Commenter Windy had this to say about my post on We’re Doing Nothing About Peak Oil:
“One of the problems with addressing peak oil is there is no alternative and unless the laws of physics change there won’t be one. All of the so-called alternative energy sources and alternative transportation designs are thinly disguised frauds intended to harvest subsidies from a clueless federal government. If oil doubles then food prices will double. When oil is gone then 2/3rds of the food will go with it. The world population is on the verge of 7 billion and it is likely that in a world without oil we couldn’t support even 1/3rd that. So when you talk about preparing for peak oil you either have to talk in doublespeak or speak the truth and scare the bejesus out of everyone. There is no alternative to cheap energy, there never will be at least not an alternative that will support billons and allow for democracies to exist. You are literally talking about the end of the world as we know it. The good news is it won’t happen suddenly (unless Russia and China see an opportunity) and it won’t happen soon. It will happen gradually and you still have a few years to eat drink and be merry.”
I suppose if one’s goal is business as usual there is no alternative. But that’s the whole point of the Transition Movement: we need to get ready for something different. There are alternatives to cheap energy: scaling down, scaling back, living closer to work, working at home, developing local sources of food, getting by with less, driving less, car pooling, using public transportation, rebuilding the train network, higher mileage standards, ridding junk food from the diet, behaving sustainably. Peak oil doesn’t mean no oil. Peak oil means a declining supply of oil.
And, yes, we are talking about the end of the world as we know it. Will it necessarily be worse? I don’t think so. We had great cities and great civilizations before the age of cheap oil. The end of cheap oil will mean lots of good things. For example, it could mean the end of corporate dominance of our food supply. We finally got a chance to view Food Inc. the documentary film which demonstrates how completely our food supply is controlled by a small handful of companies, companies who could give a rat’s ass about health, environment or their workers. There is a lot of focus in the film about the meat industry which essentially provides death and extermination camps for animals, fed on the wrong diet and genetically engineered to provide the tastiest parts of meat. Food Inc. ends with an optimistic beat but I found the film overwhelmingly depressing. We are so screwed when it comes to our food supply. Corporate greed and malfeasance have reached the point where one looks forward to “the end of the world as we know it.”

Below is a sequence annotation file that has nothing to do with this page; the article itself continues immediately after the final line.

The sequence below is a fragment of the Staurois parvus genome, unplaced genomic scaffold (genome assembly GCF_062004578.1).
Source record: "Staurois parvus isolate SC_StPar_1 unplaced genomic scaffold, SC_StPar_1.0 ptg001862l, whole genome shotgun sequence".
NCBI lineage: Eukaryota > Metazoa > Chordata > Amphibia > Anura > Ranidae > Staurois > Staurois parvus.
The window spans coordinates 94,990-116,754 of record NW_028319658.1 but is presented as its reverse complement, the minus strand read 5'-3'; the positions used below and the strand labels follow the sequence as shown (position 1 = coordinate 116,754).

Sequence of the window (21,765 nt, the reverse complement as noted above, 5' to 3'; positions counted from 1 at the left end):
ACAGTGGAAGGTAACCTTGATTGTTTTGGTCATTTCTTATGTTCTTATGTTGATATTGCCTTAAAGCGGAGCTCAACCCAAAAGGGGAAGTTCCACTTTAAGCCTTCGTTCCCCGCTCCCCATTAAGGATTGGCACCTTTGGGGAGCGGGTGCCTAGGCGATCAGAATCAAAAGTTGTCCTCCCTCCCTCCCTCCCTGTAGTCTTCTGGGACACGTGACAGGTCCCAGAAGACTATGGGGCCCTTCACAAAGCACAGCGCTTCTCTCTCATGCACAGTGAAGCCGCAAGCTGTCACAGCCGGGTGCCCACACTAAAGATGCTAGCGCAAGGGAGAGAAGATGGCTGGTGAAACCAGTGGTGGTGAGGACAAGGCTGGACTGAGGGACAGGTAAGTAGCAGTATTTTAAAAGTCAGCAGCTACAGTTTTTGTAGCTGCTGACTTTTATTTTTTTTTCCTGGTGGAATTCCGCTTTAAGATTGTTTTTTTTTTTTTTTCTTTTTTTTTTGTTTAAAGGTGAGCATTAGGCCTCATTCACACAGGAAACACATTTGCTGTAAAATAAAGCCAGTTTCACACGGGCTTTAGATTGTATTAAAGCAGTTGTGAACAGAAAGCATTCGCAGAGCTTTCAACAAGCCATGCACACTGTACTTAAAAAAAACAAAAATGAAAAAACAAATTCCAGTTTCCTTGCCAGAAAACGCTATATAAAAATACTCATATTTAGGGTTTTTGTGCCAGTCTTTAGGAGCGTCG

The fix is in on the Federal level. There’s no one who will take a principled leadership position.
In his weekly essay Jim Kunstler writes: “What continues to amaze me is that there is no corresponding rise of an intelligent opposition. How did it come to be in our time that Harvard-Yale-Princeton-Stanford and all the other incubators of supposed statesmanship have produced no figures of conviction and good intentions to demonstrate what it means to be resolute amid this grand failure of will? How have we managed to turn out two generations of lackeys, toadies, stooges, and flunkies from these citadels of power? If there are some competent, resolute adults waiting backstage — undistracted by phantoms related to Darwin’s theories or birth control or religious doctrine of one kind or another — they better enter the scene soon, or the fate of this country will be left in the hands of malicious, dogmatic, nincompoops beating their drums for Jesus, war, and the death of the planet.”
One of Kunstler’s commenters Zen17 had a nice answer: “Those men and women you are looking for are out in their gardens growing their own food, practicing their Tai Chi and learning skills that are going to be of use in the world to come. Trying to hold together a whale of a government, poisoned by Corexit is not their priority now. The system is broken. The only help coming is what we can do ourselves. Detox your body from all the chemicals in the food and meds. Train your body to be fit and healthy. Unplug from all the frivolous distractions and calm your mind. then…..be ready to adapt to Change.”
An important essay by Chris Hedges that was posted on Truthdig last week argues that corporate control of our lives is so complete that, “Investing emotional and intellectual energy in electoral politics is a waste of time.” His solution: “We must build a new political and economic consciousness centered on the tangible issues of sustainable agriculture, self-sufficiency and radical environmental reform.” His rant is worth a read.
There are alternatives to our current predicament. They are personal and local. That’s why it’s important to make some decisions on what we want the future to look like on Lummi Island. To do that we need to make an accurate assessment of what we are going to face. That’s what this blog is about.